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Getting Amaryllis Bulbs to Rebloom

Category: How-To Projects, Plant Ideas & Info, Presenting "The Curious Gardener"

Last year I confided in my readers that several of my Amaryllis bulbs from the previous year did not rebloom as I had expected. So I followed Ruth Clausen’s advice more closely and am giving it another try this year.

Here are Ruth’s instructions, and what I did wrong (at the end):

After the blooms finish, cut off the dead flowers to stop the plants from using energy to produce seed. Cut the stalk as well. Leave the leaves intact and keep the plant under the same growing conditions as before until it warms up outdoors.

In the summer put the pot out of doors in a lightly shaded place for some R & R. Be alert for slugs that hide underneath the pot. Water regularly and fertilize lightly through summer. As fall arrives, bring the plant indoors and begin to withhold water slowly. The leaves will gradually dry out and shrivel.

Keep the soil dry or very barely damp until you notice a small green leaf starting to grow, and then water as usual, adding some fertilizer. Bring them out into the light and warmth of your home, but do not put them in direct sun.  Within a few weeks you’ll notice a new flower bud emerging between the leaves.

If you decide to repot the bulbs, as I did this year, put in fresh potting mix and snip off the roots growing out of the bottom of the bulb before settling the bulb into its new home.  I put stones in the bottom of my pots to increase drainage. Leave 1/2 of the bulb above the soil level to prevent any chance of rotting. Water and fertilize lightly.

Follow these same instructions if you are starting fresh with a newly purchased Amaryllis bulb.  A newly purchased bulb has been properly conditioned to bloom by the grower and will not disappoint– but where’s the challenge in that?

My mistake last year:  When it came time to put my Amaryllis pots outdoors in the spring after the last frost, I put them on a screened-in porch with little to no light, and left them there for the summer. I brought them indoors when the weather got cooler, but when I went to repot them in the late fall the bulbs had shriveled and did not seem robust. Sure enough, the bulbs produced lots of foliage but no blooms, except one or two of them.  Ruth explained that by keeping them in dark shade all summer I prevented photosynthesis from doing its job and that the bulbs had no opportunity to build up the strength they needed in order to produce blooms.  She said they would bloom this year with the proper care, and in fact the bulbs are much bigger and more solid this year having been outdoors in a lightly shaded area for the summer.  We’ll see if it works!

Let us know in Comments what experiences you’ve had getting your Amaryllis bulbs to rebloom. What works?  What doesn’t work?

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11 thoughts on “Getting Amaryllis Bulbs to Rebloom

  1. Misty McPhee says:

    My amaryllis is covered in little black flies. Do you know how I can get rid of them?

  2. I had followed the tips above by keeping the bulbs and foliage outdoors all summer, and then putting them in the basement. The foliage was still green. Several days later I went downstairs to find the pots surrounded by dirt, the foliage completely gone, and the bulbs nibbled. I was immediately on guard for a reasonably sized critter that had somehow found its way into the basement – that was a lot of greenery to consume. All I found was a large, but very dead mouse. Apparently the leaves and bulbs can be toxic. Will have to try to coax this year’s new bulb next year.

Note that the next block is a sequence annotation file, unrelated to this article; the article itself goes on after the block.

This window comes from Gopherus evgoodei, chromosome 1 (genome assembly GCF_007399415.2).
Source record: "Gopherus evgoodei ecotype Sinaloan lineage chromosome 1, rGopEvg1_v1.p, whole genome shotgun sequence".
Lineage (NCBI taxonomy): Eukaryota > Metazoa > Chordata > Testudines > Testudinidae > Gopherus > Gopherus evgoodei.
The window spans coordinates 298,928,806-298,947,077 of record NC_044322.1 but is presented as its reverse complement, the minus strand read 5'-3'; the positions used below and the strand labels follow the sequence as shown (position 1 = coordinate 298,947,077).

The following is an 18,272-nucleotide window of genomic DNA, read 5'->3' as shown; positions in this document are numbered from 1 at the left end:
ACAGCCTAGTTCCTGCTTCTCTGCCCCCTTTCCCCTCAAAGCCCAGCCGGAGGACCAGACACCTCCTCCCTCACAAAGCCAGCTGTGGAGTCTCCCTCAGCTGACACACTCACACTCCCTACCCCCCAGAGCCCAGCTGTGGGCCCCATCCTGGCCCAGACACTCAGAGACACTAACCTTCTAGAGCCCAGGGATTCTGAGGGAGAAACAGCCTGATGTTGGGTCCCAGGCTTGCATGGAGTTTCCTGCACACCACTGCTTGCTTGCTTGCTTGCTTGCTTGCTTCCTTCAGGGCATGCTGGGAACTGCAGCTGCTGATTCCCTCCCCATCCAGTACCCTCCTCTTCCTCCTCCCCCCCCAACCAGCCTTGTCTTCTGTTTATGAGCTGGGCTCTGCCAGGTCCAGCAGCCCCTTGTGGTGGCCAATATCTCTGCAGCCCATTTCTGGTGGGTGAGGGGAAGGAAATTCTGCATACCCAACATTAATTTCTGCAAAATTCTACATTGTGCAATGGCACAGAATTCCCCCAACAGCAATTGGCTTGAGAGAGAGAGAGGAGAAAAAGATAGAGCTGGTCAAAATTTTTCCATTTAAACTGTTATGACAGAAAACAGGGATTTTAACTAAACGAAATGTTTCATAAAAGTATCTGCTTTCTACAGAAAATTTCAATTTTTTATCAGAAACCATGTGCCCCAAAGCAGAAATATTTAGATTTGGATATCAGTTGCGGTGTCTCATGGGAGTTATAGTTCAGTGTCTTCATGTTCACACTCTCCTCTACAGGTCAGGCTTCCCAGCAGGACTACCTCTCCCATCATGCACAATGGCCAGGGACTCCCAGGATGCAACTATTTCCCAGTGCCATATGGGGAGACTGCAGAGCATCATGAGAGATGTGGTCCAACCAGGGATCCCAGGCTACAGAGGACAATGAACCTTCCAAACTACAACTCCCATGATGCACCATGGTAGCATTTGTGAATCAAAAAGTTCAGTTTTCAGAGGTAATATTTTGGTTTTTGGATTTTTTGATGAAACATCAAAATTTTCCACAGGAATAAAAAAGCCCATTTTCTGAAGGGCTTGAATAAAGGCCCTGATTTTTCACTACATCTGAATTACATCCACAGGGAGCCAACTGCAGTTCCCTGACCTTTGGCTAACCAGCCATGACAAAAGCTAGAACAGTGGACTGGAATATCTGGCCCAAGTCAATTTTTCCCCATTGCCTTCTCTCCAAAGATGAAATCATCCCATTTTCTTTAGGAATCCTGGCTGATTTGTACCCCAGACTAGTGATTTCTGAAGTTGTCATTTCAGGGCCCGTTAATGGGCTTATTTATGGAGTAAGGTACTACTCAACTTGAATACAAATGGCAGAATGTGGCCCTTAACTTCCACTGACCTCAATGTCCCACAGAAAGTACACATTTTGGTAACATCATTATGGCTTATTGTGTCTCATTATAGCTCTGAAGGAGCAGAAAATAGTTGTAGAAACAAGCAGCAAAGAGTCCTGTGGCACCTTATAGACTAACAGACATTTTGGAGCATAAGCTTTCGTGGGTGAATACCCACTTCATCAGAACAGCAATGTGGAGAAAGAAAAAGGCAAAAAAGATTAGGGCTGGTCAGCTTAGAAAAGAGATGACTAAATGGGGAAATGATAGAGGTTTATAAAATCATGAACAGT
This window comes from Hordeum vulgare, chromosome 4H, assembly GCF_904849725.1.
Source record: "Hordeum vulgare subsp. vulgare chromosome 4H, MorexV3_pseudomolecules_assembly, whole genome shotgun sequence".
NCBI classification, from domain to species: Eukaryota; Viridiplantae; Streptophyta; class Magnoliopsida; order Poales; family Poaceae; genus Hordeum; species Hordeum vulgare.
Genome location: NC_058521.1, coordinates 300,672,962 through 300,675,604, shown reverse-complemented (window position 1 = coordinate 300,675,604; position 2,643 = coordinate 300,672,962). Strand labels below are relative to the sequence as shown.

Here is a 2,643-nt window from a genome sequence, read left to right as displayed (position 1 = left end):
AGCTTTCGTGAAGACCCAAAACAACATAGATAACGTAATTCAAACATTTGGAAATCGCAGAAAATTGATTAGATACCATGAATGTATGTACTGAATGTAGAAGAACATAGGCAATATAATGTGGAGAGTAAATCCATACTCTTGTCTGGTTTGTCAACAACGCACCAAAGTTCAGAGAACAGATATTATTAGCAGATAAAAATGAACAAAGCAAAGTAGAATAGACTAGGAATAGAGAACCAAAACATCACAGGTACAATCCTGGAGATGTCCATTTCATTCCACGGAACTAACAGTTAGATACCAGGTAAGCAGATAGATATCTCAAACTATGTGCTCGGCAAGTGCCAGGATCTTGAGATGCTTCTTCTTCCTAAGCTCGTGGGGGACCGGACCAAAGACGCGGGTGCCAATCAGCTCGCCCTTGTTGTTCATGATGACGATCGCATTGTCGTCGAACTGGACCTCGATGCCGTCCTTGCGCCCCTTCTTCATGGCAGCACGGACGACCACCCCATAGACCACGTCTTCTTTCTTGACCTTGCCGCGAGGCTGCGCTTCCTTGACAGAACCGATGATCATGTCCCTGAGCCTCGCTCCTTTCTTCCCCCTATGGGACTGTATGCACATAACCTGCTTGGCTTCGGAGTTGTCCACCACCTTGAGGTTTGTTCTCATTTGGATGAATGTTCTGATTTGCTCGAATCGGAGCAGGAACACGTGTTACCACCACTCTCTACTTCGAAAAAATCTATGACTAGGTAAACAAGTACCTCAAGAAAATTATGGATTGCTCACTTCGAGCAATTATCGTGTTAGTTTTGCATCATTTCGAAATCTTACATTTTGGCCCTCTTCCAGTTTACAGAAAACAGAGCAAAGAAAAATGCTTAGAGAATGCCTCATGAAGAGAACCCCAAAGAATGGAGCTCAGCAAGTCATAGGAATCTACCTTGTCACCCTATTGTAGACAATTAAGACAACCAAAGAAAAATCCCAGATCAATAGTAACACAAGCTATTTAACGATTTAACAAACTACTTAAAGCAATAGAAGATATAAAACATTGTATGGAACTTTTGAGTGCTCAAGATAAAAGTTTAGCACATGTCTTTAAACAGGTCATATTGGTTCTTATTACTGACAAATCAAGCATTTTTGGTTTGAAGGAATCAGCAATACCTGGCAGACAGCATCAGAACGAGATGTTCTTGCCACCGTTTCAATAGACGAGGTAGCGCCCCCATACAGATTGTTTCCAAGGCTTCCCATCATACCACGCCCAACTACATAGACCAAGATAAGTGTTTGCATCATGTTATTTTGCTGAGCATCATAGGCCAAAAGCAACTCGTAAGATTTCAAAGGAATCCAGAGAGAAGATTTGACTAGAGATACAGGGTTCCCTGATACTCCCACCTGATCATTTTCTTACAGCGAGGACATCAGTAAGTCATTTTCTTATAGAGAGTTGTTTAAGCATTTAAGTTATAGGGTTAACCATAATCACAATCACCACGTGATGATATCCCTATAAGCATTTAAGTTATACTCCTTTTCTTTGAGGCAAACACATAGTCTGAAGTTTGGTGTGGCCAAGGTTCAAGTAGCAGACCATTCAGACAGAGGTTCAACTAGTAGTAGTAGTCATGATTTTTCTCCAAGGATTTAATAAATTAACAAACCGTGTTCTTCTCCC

3. Deborah Y Parent says:

    What about those of us that live in south Florida and have our bulbs in the ground. I’ve always just left them alone. Aside from cutting the dead bloom and stalk, is there anything else I need to do?

  4. What about in Arizona? 110+ in the summer!

  5. Mary Hayes says:

    I live in Tampa, my Amorillas are always beautiful. I leave them in the ground all year. I also gather the seed from the stems and plant in starter pots.

  6. I live in Missouri. I plant my Amaryllis outside in the ground all summer and fertilize. They grow large and beautiful leaves. The problem no one addresses or answers is this: my leaves never die down when I dig them up and bring in for fall. SHOULD I CUT OFF THE LEAVES BEFORE COOL STORAGE???

  7. I just transplanted several of my amaryllis, however, I have never cut the roots when doing so. I read they like to be pot bound, so I left the roots as is (which were many), as that is what I witnessed in several videos & articles. Hope it wasn’t a mistake & they bloom again this year! I’ve had beautiful blooms each year, except the first one.

  8. Tess Charbonneau says:

    Hey Linda …same here…my leaves are still growing…I live in upstate NY….Do we cut back leaves or let them go? I’ve got mine potted up and they seem happy. Let me know if you find out! Thinking about adding 2 bulbs to cozy in next to…so they are nice and tight!

  9. My amaryllis has bloomed for the second time with four flowers on the first bloom and five on the second. I have several more stalks coming up that will bloom also

  10. I live in Pompano Beach. South florida.
    My Amarilys are on the screened in porch of my condo.
    After blooming, lots of very tall leaves, no flowers for the 2nd year. What should I do?
    Thank you

  11. Hello Eugenie, sometimes they just don’t bloom the 2nd year. But they might bloom again the following year! They should be in partial sun in the summer so the bulbs can get energy from the sun.

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